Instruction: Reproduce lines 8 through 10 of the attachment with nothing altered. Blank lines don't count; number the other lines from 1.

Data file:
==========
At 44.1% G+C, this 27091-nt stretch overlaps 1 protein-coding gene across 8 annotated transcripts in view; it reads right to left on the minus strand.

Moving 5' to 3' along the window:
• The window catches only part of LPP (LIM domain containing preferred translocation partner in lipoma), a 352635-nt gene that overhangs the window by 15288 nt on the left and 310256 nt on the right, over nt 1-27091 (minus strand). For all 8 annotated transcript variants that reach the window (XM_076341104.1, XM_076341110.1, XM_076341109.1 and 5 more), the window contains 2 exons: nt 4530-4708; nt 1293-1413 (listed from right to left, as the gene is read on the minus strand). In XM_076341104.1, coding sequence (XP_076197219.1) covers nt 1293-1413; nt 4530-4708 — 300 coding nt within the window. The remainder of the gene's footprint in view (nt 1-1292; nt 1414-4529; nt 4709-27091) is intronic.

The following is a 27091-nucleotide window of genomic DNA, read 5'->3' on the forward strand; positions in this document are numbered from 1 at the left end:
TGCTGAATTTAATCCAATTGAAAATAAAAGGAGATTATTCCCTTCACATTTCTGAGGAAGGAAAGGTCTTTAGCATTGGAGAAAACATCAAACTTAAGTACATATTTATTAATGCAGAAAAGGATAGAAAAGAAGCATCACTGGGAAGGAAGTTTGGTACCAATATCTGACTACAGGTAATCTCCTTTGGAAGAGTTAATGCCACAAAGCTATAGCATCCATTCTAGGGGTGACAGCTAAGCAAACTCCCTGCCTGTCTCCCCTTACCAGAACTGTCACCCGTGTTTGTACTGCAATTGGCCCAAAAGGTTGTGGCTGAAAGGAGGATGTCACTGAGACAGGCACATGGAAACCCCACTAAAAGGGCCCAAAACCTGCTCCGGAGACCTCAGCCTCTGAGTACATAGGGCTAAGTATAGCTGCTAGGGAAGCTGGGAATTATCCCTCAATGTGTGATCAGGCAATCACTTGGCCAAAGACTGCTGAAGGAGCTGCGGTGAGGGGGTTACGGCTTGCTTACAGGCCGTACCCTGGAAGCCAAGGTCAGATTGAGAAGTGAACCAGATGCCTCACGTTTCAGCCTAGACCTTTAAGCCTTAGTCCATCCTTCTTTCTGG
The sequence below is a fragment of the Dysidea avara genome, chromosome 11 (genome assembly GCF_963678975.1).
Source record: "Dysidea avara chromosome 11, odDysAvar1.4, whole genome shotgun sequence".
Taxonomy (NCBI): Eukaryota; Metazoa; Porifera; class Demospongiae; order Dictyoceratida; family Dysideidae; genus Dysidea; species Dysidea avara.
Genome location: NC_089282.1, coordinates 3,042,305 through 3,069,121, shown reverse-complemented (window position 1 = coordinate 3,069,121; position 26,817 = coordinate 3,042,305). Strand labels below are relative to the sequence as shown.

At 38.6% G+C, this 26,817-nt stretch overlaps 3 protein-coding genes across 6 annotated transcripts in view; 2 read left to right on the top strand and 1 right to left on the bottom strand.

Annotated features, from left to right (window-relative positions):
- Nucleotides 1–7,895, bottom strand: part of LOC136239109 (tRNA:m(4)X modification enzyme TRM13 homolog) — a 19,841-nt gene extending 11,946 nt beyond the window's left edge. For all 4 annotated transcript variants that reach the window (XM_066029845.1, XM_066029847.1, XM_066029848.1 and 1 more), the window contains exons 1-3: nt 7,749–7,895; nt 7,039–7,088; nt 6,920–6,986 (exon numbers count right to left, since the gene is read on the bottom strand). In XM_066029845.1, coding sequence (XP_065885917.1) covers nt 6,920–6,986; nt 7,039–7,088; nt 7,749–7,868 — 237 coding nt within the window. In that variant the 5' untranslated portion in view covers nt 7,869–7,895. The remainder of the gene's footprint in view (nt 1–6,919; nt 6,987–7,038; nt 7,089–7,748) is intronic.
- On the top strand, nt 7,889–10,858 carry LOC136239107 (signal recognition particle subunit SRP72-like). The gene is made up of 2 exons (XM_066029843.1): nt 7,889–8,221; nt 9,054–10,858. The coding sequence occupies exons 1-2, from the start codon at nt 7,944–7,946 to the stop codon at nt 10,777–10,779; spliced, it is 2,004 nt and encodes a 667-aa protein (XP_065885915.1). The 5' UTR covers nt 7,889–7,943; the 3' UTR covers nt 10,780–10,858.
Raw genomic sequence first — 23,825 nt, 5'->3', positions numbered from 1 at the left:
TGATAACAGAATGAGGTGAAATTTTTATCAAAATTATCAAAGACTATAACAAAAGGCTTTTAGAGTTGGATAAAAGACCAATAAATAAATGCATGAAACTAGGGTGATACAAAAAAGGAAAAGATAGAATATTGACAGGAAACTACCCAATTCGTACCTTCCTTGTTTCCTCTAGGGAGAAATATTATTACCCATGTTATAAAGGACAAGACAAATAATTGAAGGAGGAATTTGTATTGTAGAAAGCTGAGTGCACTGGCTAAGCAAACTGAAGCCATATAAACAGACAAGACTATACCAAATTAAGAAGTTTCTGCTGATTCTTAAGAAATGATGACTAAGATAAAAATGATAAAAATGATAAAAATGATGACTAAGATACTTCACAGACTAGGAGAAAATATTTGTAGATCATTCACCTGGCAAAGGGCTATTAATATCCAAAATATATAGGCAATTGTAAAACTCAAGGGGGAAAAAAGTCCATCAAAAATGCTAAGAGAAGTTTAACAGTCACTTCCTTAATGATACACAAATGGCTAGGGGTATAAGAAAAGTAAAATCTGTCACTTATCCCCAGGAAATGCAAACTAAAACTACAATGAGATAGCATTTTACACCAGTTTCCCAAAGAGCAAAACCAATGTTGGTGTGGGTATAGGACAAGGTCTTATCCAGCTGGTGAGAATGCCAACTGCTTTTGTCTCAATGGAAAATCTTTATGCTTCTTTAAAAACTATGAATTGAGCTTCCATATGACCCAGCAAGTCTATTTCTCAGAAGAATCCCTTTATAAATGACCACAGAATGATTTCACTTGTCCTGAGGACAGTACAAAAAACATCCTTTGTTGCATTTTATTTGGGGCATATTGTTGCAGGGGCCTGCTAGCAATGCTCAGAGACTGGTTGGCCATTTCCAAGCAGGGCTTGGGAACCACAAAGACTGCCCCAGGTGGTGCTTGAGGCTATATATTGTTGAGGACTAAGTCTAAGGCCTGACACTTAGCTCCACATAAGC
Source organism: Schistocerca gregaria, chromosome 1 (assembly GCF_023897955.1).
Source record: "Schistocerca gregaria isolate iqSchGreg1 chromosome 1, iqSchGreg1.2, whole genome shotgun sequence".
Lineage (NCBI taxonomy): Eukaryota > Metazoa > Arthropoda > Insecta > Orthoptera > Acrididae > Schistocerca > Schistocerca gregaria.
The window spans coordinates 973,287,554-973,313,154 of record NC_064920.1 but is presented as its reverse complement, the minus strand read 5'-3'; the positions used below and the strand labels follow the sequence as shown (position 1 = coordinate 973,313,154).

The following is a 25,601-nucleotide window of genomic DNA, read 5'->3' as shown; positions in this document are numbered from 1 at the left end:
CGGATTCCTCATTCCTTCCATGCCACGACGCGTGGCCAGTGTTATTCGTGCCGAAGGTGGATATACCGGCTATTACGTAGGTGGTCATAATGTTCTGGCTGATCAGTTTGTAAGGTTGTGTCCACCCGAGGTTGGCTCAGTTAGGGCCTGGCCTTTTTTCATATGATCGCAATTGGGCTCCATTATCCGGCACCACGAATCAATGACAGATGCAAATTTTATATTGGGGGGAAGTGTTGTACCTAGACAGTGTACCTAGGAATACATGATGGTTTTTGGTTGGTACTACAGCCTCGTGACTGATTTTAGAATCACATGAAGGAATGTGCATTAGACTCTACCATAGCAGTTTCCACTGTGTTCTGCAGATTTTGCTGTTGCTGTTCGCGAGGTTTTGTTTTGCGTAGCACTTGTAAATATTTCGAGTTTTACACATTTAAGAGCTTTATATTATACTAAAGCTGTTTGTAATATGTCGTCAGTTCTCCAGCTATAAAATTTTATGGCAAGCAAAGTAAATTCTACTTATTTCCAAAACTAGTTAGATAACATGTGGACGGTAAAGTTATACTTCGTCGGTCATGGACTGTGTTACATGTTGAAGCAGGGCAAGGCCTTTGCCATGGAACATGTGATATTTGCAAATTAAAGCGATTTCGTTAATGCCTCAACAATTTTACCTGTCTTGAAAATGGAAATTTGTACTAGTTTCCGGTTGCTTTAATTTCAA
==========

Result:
Taxonomy (NCBI): Eukaryota; Metazoa; Porifera; class Demospongiae; order Dictyoceratida; family Dysideidae; genus Dysidea; species Dysidea avara.
Genome location: NC_089282.1, coordinates 3,042,305 through 3,069,121, shown reverse-complemented (window position 1 = coordinate 3,069,121; position 26,817 = coordinate 3,042,305). Strand labels below are relative to the sequence as shown.

At 38.6% G+C, this 26,817-nt stretch overlaps 3 protein-coding genes across 6 annotated transcripts in view; 2 read left to right on the top strand and 1 right to left on the bottom strand.